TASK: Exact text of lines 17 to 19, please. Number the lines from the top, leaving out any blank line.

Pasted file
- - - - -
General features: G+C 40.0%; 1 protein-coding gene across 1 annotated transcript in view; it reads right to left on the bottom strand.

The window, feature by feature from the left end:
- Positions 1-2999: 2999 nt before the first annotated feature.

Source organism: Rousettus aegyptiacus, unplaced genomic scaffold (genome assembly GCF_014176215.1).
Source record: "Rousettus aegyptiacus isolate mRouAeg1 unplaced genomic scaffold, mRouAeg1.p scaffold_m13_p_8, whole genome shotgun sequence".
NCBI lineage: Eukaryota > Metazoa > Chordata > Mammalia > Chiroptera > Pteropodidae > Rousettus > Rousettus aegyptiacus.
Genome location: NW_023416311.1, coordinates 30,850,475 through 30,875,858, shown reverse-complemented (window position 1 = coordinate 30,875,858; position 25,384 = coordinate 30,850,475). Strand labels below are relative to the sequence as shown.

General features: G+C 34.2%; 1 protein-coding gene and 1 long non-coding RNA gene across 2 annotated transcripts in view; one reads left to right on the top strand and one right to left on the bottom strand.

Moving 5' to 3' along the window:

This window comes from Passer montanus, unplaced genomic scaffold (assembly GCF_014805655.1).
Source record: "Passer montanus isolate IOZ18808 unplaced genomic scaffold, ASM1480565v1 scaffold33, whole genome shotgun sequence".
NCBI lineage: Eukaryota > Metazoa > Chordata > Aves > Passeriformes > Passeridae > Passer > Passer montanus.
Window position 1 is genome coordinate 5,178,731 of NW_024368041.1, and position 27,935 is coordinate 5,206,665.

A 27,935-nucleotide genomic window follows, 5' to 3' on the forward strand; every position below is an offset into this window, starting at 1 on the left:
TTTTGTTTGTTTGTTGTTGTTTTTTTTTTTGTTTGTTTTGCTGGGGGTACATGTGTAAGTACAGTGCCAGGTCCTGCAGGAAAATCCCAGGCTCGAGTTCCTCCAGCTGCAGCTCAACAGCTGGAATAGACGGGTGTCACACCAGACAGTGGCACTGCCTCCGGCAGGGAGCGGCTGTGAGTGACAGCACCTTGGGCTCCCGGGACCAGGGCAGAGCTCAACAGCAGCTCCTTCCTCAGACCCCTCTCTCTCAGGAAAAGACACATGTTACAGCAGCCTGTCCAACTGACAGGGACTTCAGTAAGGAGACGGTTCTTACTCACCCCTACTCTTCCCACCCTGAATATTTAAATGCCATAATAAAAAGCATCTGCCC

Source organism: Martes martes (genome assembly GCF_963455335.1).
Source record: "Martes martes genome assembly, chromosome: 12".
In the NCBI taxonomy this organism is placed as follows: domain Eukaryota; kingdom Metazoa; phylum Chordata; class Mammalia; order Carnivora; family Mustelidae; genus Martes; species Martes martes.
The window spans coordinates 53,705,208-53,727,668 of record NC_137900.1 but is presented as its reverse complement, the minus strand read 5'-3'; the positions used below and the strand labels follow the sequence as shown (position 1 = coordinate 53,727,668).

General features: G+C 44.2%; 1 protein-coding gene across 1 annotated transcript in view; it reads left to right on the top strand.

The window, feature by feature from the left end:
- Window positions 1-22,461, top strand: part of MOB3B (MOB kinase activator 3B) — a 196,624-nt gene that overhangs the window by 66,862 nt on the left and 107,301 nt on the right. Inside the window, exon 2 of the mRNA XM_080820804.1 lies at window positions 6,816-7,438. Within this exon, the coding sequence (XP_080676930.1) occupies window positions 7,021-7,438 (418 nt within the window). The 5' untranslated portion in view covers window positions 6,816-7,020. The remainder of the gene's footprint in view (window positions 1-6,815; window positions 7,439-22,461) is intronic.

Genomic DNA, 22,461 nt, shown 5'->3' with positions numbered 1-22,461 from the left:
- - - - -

Source record: "Martes martes genome assembly, chromosome: 12".
In the NCBI taxonomy this organism is placed as follows: domain Eukaryota; kingdom Metazoa; phylum Chordata; class Mammalia; order Carnivora; family Mustelidae; genus Martes; species Martes martes.
The window spans coordinates 53,705,208-53,727,668 of record NC_137900.1 but is presented as its reverse complement, the minus strand read 5'-3'; the positions used below and the strand labels follow the sequence as shown (position 1 = coordinate 53,727,668).